RAINFOREST MERCURY RISING
Scientists reveal Daintree 0.6C warmer in 4 years
THE Daintree rainforest is heating up at an alarmalarming rate, but the plants and animals that makem up “the oldest rainforest on Earth” are pproving more resilient than scientists expecexpected.
ThoThose are some of the conclusions to come from the Greenhouse 2011 conference in CairnCairns which wrapped up on Tuesday.
The conference brought together 450 of the biggestb brains in climate research from arounaround Australia and overseas to discuss the latest climate research and forecasts.
OnOne alarming statistic from the Daintree RainfRainforest Observatory is the rapid rate at which the local environment is warming.
The observatory is one of six “super sites” in Australia taking detailed climate readings, and part of an international network that stretches as far as the Amazon. Since detailed observations in the Daintree began in 2006, temperatures have increased steadily. In just five years, they have increased 0.6C. Long-term forecasting from the CSIRO predicts the average temperature could rise by 3C by 2080, with much drier winters and wetter summers.
“When temperatures increase, the plants can keep up as long as they have water,” JCU associate professor Michael Liddell said
“Once the climate dries out, however, they’re in trouble. We need a much longer data set to be able to analyse the data properly, but we haven’t had one year since 2006 when temperatures haven’t increased.”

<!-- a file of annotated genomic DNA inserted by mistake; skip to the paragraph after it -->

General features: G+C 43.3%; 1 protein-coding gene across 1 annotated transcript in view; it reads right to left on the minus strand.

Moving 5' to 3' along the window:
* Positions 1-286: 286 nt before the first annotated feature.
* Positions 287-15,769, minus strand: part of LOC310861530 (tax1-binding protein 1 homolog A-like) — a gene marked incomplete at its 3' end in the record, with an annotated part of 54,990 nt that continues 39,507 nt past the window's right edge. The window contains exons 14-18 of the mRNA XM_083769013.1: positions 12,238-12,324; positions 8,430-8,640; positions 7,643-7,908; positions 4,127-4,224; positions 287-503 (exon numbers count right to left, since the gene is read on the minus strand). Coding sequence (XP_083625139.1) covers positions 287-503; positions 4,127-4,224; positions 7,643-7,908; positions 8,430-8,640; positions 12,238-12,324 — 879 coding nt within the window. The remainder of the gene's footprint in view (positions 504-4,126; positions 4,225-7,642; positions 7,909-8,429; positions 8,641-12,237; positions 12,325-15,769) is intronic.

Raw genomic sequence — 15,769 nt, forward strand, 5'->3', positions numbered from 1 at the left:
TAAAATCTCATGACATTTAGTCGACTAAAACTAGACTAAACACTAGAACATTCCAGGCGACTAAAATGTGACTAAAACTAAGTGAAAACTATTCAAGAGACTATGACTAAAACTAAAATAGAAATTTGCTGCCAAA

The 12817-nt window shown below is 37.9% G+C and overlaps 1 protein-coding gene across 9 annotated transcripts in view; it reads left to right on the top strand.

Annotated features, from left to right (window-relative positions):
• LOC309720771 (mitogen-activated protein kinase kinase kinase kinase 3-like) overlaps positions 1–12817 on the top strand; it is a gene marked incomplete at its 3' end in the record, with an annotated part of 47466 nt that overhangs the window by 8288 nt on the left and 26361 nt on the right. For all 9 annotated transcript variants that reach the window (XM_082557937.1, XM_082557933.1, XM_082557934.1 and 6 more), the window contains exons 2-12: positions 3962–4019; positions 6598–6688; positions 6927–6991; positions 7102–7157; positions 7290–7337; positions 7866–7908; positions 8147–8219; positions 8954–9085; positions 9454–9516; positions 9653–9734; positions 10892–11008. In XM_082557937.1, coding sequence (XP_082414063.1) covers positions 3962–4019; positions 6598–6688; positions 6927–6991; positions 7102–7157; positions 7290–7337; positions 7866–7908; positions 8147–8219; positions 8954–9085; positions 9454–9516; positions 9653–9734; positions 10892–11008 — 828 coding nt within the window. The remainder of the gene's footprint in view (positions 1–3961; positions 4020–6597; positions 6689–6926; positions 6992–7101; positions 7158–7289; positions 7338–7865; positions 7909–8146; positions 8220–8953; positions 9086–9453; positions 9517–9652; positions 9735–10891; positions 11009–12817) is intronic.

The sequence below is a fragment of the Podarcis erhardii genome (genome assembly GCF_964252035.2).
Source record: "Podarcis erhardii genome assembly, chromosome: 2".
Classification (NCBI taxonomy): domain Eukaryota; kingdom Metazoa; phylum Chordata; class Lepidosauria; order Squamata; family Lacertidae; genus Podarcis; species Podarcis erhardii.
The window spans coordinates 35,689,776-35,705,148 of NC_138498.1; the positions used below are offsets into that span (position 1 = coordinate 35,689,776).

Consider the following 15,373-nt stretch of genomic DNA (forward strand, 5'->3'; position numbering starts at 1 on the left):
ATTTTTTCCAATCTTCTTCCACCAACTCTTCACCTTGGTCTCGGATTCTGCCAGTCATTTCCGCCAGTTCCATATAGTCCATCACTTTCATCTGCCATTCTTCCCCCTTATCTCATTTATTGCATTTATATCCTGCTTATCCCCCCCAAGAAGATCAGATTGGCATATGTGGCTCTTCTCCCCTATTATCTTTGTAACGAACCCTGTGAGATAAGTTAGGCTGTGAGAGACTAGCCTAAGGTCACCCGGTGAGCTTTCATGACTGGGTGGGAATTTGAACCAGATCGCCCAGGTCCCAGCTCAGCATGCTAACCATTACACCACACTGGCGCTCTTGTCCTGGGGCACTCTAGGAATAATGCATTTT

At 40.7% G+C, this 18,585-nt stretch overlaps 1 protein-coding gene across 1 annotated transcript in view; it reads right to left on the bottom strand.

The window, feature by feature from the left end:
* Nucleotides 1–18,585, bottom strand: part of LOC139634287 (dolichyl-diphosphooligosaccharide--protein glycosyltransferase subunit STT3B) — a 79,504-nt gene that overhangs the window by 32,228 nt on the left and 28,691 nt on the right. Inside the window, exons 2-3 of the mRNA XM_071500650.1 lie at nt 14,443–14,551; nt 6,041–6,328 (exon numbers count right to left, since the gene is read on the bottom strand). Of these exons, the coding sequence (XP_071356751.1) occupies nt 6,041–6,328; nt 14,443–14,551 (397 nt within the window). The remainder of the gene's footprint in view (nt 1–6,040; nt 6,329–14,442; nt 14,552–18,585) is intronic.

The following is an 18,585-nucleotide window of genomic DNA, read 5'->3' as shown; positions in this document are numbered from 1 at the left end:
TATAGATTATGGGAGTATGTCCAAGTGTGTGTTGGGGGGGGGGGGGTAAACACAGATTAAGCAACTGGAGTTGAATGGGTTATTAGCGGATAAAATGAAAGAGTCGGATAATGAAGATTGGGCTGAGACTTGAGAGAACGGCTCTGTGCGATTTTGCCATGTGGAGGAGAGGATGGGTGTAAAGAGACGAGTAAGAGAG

Prof Liddell said the rapid temperature rise and seasonal drying out of the Daintree could transform the forest from a “carbon sink” into a “carbon source”.
“At the moment, the forest is storing quite a lot of carbon,” he said. “However, if you get a disturbance such as a drought, this can stress and weaken the forest.
Prof Liddell said constant warming and drying could transform the lowland rainforest into open eucalypt woodland, but would leave patches of rainforest behind.
Professor Steve Turton, who studies those “natural arks”, said Mt Lewis and Thornton Peak were two likely refuges for animals under pressure from rising temperatures.
“A lot of animals, not just frogs but birds, possums, have a very narrow temperature tolerance,” he said. “If they’re occupying a very narrow thermal envelope, they’re vulnerable.”
At one point, Prof Turton said, scientists thought the Thornton Peak frog was likely to become extinct in its natural habitat as temperatures increased.
However, Prof Turton said the little critter had adapted to the rising temperatures by creeping further into the granite boulders which cover the peak.
More than 40 climate change experts from around the world visited the Daintree Discovery Centre and Canopy Tower at the Cape Tribulation observatory yesterday to inspect the latest rainforest research into carbon flux.
The DCC provides $60,000 sponsorship for the JCU carbon flux micrometeorological project, which includes a sophisticated weather station and radiation sensors on top of the canopy tower to measure climateinduced changes in the carbon storage of the rainforest.